Patterns of sensitization to inhalant allergens in Japanese lower-grade schoolchildren and related factors.  
Yamazaki S, Shima M, Nakadate T, Ohara T, Omori T, Ono M, Sato T, Nitta H.
Int Arch Allergy Immunol 2015;167(4):253-263

Click to view abstract

Index
Allergy and Intolerance Abstracts
Cross-reactivity among non-specific lipid-transfer proteins from food and pollen allergenic sources.
Non-specific lipid-transfer proteins (nsLTPs) are a family of pan-allergens present in foods and pollen. However, sequence homology among them is limited. The objective of this study was to evaluate the IgE-mediated cross-reactivity between nsLTPs from different sources and evaluate the allergenic properties of LTPs from peach (Pru p 3) and pellitory (Par j 1/Par j 2), major fruit and pollen allergens. Both proteins were purified and characterised. Cross-reactivity studies among nsLTPs from different foods and pollens were performed by immunoblot inhibition using sera specific to peach or pellitory pollen. Cross-reactivity with Pru p 3 was observed in hazelnut, onion, corn, peanut and apple while in pollens, none of the extracts was inhibited with Par j 1/2. In conclusion, Pru p 3 did not inhibit LTPs from most fruits. Therefore, although Pru p 3 covers the largest number of epitopes, diagnosis with only this allergen may not detect all LTP sensitivities.

Cross-reactivity among non-specific lipid-transfer proteins from food and pollen allergenic sources.  
Morales M, López-Matas MÁ, Moya R, Carnés J.
Miscellaneous Food Chem 2014 Dec 15;165:397-402.

Abstract

Index
Allergy and Intolerance Abstracts
Anaphylactic reactions to low-molecular weight chemicals
Low-molecular weight chemicals (haptens) include a large group of chemical compounds occurring in work environment, items of everyday use (cleaning products, clothing, footwear, gloves, furniture), jewelry (earrings, bracelets), drugs, especially in cosmetics. They cause type IV hypersensitive reactions. During the induction phase of delayed-type hypersensitivity, haptens form complexes with skin proteins. After internalization through antigen presenting cells, they are bound to MHC class II molecules. Next, they are exposed against specific T-lymphocytes, what triggers activation of Th1 cells mainly. After repeating exposition to that hapten, during effector phase, Th1 induce production of cytokines affecting non-specific inflammatory cells. Usually, it causes contact dermatitis. However, occasionally incidence of immediate generalized reactions after contact with some kinds of haptens is noticed. A question arises, how the hapten does induce symptoms which are typical for anaphylaxis, and what contributes to amplification of this mechanism. It seems that this phenomenon arises from pathomechanism occurring in contact urticaria syndrome in which an anaphylactic reaction may be caused either by contact of sensitized skin with protein antigens, high-molecular weight allergens, or haptens. One of the hypotheses indicates the leading role of basophiles in this process. Their contact with haptens, may cause to release mediators of immediate allergic reaction (histamine, eicosanoids) and to produce cytokines corresponding to Th2 cells profile. Furthermore, Th17 lymphocytes secreting pro-inflammatory interleukin-17 might be engaged into amplifying hypersensitivity into immediate reactions and regulatory T-cells may play role in the process, due to insufficient control of the activity of effector cells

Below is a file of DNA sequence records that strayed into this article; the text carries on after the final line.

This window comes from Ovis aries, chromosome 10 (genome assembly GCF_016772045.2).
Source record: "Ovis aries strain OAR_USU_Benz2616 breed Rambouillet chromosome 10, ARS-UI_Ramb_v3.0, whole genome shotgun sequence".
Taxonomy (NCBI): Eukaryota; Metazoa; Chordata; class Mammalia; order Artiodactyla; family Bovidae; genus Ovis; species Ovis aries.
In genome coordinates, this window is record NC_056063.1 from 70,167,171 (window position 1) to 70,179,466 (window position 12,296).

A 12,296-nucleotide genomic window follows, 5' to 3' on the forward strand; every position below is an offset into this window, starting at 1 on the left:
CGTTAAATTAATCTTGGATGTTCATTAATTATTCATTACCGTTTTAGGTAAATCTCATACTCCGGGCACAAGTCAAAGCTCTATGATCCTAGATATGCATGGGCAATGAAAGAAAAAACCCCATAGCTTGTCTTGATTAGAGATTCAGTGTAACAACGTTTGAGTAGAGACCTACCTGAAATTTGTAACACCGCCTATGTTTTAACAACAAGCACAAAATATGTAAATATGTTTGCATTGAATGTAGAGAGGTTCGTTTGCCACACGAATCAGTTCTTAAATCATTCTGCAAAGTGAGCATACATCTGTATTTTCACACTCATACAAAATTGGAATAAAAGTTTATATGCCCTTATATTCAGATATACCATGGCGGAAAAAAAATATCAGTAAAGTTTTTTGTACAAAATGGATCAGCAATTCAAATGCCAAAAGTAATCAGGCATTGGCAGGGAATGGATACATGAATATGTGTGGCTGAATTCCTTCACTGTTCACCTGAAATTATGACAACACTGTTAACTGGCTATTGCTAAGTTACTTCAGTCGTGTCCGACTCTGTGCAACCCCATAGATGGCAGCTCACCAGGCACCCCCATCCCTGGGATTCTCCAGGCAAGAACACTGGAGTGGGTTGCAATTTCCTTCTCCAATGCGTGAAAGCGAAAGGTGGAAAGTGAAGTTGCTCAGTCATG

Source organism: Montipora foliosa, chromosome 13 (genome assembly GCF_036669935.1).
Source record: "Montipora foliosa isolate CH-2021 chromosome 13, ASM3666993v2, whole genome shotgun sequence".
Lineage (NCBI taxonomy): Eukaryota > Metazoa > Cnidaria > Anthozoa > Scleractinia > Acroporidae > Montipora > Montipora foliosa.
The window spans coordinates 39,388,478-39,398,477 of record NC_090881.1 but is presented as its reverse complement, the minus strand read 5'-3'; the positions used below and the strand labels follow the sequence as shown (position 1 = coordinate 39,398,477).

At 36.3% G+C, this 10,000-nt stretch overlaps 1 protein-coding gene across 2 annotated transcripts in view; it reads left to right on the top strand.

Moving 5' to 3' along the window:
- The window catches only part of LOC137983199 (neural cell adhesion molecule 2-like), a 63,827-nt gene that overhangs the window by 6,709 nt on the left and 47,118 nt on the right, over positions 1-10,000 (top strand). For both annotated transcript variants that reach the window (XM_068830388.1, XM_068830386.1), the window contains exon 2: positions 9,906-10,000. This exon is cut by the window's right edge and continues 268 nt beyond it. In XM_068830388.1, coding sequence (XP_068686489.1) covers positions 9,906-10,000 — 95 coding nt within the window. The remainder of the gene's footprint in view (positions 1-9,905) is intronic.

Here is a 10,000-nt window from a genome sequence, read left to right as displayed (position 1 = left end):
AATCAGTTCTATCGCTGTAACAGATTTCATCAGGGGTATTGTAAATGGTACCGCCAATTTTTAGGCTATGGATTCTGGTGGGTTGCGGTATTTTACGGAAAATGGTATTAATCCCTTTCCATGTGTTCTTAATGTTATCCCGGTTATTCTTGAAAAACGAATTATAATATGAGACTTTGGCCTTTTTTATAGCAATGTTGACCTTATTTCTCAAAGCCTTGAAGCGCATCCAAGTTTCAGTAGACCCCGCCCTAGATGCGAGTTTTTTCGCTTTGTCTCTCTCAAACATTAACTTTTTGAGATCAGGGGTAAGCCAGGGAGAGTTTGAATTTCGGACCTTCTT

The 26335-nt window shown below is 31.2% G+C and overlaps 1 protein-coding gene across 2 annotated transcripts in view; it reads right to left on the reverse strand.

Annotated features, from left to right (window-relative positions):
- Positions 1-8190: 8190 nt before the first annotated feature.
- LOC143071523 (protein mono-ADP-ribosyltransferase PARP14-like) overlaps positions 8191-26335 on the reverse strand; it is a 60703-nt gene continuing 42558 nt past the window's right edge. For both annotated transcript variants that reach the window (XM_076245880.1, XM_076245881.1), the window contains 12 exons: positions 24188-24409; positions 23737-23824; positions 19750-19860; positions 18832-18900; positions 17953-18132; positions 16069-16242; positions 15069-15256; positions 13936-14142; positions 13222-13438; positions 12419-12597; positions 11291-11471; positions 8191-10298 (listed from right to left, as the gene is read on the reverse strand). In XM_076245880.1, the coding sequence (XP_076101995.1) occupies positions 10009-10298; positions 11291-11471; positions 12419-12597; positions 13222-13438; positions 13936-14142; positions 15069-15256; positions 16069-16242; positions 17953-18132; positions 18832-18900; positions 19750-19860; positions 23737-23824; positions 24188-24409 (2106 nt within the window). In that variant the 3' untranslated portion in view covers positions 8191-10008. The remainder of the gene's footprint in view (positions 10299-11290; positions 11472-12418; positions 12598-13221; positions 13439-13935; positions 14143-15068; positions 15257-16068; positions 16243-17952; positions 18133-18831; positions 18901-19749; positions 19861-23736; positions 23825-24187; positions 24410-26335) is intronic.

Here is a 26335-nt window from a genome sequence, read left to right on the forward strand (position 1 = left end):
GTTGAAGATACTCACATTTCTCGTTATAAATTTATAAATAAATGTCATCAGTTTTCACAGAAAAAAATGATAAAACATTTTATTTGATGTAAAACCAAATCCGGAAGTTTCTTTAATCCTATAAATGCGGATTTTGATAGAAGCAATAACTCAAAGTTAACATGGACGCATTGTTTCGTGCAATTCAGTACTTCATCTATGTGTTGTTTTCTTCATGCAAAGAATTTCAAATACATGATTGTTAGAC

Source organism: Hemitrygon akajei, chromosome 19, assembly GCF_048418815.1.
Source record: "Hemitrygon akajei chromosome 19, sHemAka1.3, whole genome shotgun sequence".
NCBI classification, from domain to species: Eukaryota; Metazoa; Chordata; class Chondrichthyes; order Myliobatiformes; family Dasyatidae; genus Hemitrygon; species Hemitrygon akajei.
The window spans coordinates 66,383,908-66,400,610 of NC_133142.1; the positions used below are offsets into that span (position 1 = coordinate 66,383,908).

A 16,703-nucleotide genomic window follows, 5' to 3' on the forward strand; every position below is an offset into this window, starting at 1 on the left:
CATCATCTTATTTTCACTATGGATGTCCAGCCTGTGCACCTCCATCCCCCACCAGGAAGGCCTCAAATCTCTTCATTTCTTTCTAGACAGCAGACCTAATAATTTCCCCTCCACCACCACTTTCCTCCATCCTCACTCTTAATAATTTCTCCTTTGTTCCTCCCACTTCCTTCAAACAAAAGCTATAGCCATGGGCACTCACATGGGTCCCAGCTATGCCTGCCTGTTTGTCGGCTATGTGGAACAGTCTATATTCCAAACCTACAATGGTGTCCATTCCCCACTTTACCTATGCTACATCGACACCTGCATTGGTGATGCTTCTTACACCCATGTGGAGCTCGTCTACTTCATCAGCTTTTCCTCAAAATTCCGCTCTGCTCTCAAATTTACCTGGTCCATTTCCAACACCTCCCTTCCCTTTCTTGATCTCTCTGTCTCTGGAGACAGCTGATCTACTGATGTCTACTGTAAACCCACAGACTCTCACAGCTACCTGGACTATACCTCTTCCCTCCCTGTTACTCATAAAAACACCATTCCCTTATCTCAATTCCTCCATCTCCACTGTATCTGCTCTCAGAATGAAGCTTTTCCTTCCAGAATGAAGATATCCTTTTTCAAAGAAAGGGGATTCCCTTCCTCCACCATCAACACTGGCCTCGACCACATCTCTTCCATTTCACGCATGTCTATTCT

[Anaphylactic reactions to low-molecular weight chemicals].  
Nowak D, Panaszek B.
Postepy Hig Med Dosw (Online ) 2015;69197-206

Click to view abstract

Index

Allergen-, Food allergy-, Intolerance-related articles

Choosing the best panel of aeroallergen prick-tests for patients in Lebanon with rhinitis and asthma: A retrospective study of 2350 patients. [French]  
Bazarbachi T, Haddad Y, Irani C, Salameh P, Khoury D, Khayat G, Aoun Z, Riachy M, Dabar G, Ibrahim I.
Rev Mal Respir 2014 Nov;31(9):839-848
Click to view abstract

Severe adverse drug reaction following Crotalidae Polyvalent Immune Fab (Ovine) administration for copperhead snakebite.  
Lepak MR, Bochenek SH, Bush SP.
Ann Pharmacother 2015 Jan;49(1):145-149
Click to view abstract

Diagnosis of IgE-mediated hypersensitivity to sesame seeds supplemented with lipid body proteins.  
Barbarroja-Escudero J, Sanchez-Gonzalez MJ, ntolin-Amerigo D, Rodriguez-Rodriguez M, Pineda F, varez-Mon M.
Allergol Int 2015 Oct;64(4):396-398

A case of oral allergy syndrome due to star fruit sensitized from atopic hands.  
Numata T, Ito T, Egusa C, Kobayashi Y, Maeda T, Tsuboi R.
Allergol Int 2015 Oct;64(4):393-395

Usefulness of rapid measurement of serum thymus and activation-regulated chemokine level in diagnosing drug-induced hypersensitivity syndrome.  
Komatsu-Fujii T, Ohta M, Niihara H, Morita E.
Allergol Int 2015 Oct;64(4):388-389

A case of an anaphylactic reaction due to oats in granola.  
Ototake Y, Inomata N, Sano S, Takahashi S, Aihara M.
Allergol Int 2015 Oct;64(4):386-387

Par j 2 IgE measurement for distinguishing between sensitization and allergy.  
Comite P, Ferrero F, Mussap M, Ciprandi G.
Allergol Int 2015 Oct;64(4):384-385

A case of fixed drug eruption caused by loxoprofen sodium hydrate.  
Nakai N, Katoh N.
Allergol Int 2015 Oct;64(4):377-378

Common food allergens and their IgE-binding epitopes.  
Matsuo H, Yokooji T, Taogoshi T.
Allergol Int 2015 Oct;64(4):332-343
Click to view abstract

Sensitization to fungal allergens: Resolved and unresolved issues.  
Fukutomi Y, Taniguchi M.
Allergol Int 2015 Oct;64(4):321-331
Click to view abstract

Hierarchy and molecular properties of house dust mite allergens.  
Thomas WR.